A reception celebrating Ukrainian women leaders and honoring the Ukrainian delegation to the CSW, held at the Ukrainian Institute of America, New York City, March 11. The guests included, from left: Lydia Zaininger, head of the Ukrainian institute; Melanne Verveer, head of the Georgetown Institute for Women, Peace and Security; Irina Borovets, deputy minister of foreign affairs of Ukraine; Kateryna Levchenko, Ukraine’s commissioner for gender equality policy; and Yevheniia Kravchuk, people’s deputy of Ukraine. JOHN PENNEY/PASSBLUE

ICYMI:

• The Open Society Foundations (of which PassBlue is a grant recipient) has named a new president, Binaifer Nowrojee, succeeding Mark Malloch-Brown.

• “Portraits of Progress: Women Powering the Global Goals”: an exhibition at the UN in New York City by Vital Voices Global Partnership, on investing more in influential women who are “solving the world’s greatest challenges.”

• A new Women, Peace and Security Conflict Tracker, produced by the Georgetown Institute for Women, Peace and Security, offers “gender-sensitive insights” into today’’ conflicts.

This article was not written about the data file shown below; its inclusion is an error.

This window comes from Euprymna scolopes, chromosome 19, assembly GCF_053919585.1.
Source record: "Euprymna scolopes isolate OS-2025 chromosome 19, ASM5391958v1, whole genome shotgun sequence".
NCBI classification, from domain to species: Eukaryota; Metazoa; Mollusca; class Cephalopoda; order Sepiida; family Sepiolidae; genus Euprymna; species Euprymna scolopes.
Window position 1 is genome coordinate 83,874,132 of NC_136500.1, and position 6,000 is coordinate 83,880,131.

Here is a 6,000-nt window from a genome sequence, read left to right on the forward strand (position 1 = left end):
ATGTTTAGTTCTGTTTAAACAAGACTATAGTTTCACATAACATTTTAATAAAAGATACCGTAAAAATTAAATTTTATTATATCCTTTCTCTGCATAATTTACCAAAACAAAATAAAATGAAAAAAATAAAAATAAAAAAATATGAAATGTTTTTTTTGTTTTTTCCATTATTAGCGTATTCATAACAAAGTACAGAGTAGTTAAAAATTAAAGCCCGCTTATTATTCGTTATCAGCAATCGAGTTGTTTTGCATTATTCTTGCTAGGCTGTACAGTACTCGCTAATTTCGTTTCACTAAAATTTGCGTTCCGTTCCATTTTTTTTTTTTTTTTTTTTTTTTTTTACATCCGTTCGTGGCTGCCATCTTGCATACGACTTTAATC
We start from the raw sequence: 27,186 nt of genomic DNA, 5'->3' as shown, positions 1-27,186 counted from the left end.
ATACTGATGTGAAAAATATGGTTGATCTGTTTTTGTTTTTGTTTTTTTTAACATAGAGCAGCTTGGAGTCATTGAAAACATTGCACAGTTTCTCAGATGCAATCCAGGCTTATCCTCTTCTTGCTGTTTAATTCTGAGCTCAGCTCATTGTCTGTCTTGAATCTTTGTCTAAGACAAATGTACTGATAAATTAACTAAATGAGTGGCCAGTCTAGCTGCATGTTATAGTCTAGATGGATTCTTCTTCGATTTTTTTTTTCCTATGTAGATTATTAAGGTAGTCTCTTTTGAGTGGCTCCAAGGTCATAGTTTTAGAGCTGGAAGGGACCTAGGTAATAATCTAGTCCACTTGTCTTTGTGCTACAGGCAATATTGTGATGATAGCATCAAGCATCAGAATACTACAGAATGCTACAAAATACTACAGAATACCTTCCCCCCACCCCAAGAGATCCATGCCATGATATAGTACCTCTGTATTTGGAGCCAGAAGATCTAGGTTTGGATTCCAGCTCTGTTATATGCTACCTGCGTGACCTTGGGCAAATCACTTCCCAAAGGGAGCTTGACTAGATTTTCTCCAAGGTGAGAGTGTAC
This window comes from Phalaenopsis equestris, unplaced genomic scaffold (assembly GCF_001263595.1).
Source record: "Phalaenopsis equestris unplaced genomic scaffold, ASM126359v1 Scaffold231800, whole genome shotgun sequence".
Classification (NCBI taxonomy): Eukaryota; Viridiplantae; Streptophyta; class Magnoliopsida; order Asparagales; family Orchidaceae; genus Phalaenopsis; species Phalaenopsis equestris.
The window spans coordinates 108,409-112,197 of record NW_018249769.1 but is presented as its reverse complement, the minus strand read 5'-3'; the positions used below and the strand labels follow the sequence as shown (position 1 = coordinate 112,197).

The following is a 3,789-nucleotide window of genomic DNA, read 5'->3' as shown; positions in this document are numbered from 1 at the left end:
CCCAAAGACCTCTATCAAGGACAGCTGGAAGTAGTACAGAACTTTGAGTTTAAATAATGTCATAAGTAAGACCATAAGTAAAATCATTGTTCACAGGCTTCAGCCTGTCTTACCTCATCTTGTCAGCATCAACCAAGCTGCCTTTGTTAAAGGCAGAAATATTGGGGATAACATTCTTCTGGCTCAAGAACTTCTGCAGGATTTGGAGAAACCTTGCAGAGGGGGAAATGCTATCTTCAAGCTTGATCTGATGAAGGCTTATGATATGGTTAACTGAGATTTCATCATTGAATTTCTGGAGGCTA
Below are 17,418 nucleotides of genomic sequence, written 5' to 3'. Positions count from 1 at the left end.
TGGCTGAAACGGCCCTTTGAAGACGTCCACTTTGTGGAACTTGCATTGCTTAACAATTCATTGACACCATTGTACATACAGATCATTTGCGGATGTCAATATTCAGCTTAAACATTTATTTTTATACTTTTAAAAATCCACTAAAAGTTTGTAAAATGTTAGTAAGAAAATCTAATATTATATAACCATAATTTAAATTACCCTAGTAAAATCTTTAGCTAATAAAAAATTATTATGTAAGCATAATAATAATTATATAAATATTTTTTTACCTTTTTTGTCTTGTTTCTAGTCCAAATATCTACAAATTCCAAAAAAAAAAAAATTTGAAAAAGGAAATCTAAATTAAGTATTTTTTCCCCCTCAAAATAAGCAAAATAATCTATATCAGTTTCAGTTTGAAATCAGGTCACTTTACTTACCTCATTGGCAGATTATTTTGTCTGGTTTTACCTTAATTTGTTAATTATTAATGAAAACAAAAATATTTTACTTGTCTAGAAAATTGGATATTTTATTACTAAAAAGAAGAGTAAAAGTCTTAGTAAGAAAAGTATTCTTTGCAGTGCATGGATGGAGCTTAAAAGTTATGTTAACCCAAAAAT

Inter-Parliamentary Union’s annual year in review, 2023: Globally, the share of women MPs was 26.9 percent as of Jan. 1, 2024, only 0.4 percentage points higher than a year earlier. This represented a similar rate of progress in 2022, but slower than in the preceding years.

UN Development Program Human Index, a summary measuring the average achievement in key dimensions of human development: a long, healthy life; being knowledgeable; and having a decent standard of living.


We welcome your comments on this article.  What are your thoughts on the hunger crises globally?

Arthur Bassas is a researcher and writer who graduated from St. Andrews in Scotland, majoring in international relations and terrorism. He lives in Brooklyn, N.Y., and speaks English and French.

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It Happened at the UN: Week Ending March 15